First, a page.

13. How do you describe yourself at work in the shortest possible terms? 


Approachable, Organised, Tenacious.



14. What advice would you give to someone starting in the field of law? 


There are a string of questions that I think every law student should ask themselves: Do you like arguments? Do you like lots of reading? Do you like problem-solving? Do you want to work in contentious or non-contentious situations? Would you prefer your cases to be dispute or traction-based? And finally, are you prepared to work with a hugely eclectic client base with a plethora of different needs?

Part 5: Developments for Fletcher Day



15. How do you see the legal industry changing in the next few years? 


I think that digitisation will be one of the biggest changes in the future of the legal industry. From case and file management to smart contracts and A.I - law firms are looking more and more towards digital automation to facilitate what matters most: Winning cases for our clients.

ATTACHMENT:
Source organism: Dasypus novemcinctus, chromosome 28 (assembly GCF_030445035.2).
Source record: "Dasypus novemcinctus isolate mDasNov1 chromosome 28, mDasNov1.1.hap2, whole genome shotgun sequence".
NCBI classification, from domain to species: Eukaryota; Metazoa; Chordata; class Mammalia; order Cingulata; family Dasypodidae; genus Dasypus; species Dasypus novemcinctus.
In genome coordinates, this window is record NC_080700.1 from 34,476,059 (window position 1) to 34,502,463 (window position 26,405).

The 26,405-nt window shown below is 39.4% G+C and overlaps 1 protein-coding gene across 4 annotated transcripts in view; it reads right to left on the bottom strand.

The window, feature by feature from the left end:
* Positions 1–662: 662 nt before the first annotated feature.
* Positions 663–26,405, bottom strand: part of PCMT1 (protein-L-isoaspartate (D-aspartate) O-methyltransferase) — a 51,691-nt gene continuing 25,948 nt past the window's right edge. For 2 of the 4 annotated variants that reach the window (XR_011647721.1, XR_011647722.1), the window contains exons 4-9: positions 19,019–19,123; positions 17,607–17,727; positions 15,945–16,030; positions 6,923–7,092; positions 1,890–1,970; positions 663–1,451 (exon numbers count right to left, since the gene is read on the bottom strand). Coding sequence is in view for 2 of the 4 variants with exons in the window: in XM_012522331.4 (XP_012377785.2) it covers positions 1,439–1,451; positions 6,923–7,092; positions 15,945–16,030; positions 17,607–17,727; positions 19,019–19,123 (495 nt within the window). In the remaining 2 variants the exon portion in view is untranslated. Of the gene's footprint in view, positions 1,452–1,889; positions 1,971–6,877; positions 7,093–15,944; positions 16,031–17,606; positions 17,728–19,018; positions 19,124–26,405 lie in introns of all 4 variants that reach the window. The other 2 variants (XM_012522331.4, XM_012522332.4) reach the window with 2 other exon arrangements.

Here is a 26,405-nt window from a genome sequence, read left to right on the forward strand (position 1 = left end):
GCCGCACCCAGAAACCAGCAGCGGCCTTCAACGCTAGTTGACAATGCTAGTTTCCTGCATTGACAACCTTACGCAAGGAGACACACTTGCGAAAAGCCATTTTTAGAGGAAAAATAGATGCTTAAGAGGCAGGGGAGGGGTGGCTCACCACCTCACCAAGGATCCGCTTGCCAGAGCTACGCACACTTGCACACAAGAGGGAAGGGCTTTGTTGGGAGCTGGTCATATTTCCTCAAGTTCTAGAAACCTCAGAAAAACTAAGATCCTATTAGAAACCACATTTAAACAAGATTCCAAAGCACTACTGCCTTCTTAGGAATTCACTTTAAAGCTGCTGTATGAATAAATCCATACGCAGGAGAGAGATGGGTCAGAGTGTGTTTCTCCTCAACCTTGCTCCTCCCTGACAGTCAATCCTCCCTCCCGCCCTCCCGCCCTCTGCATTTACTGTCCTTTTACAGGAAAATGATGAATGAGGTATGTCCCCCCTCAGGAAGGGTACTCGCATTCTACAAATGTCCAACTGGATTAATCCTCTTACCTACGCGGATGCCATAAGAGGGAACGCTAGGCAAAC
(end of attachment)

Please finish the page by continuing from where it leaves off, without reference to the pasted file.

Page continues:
Furthermore, there have been considerable changes to the industry's regulations. More and more people can qualify to practice some form of the law so I think that competition will become more and more fierce as the sector becomes more democratic. 


I think that there is also an increased focus on professional development. At firms like Fletcher Day, there is a culture of always learning and going further and further in your professional evolution. This was perhaps not such a feature of the industry in previous years.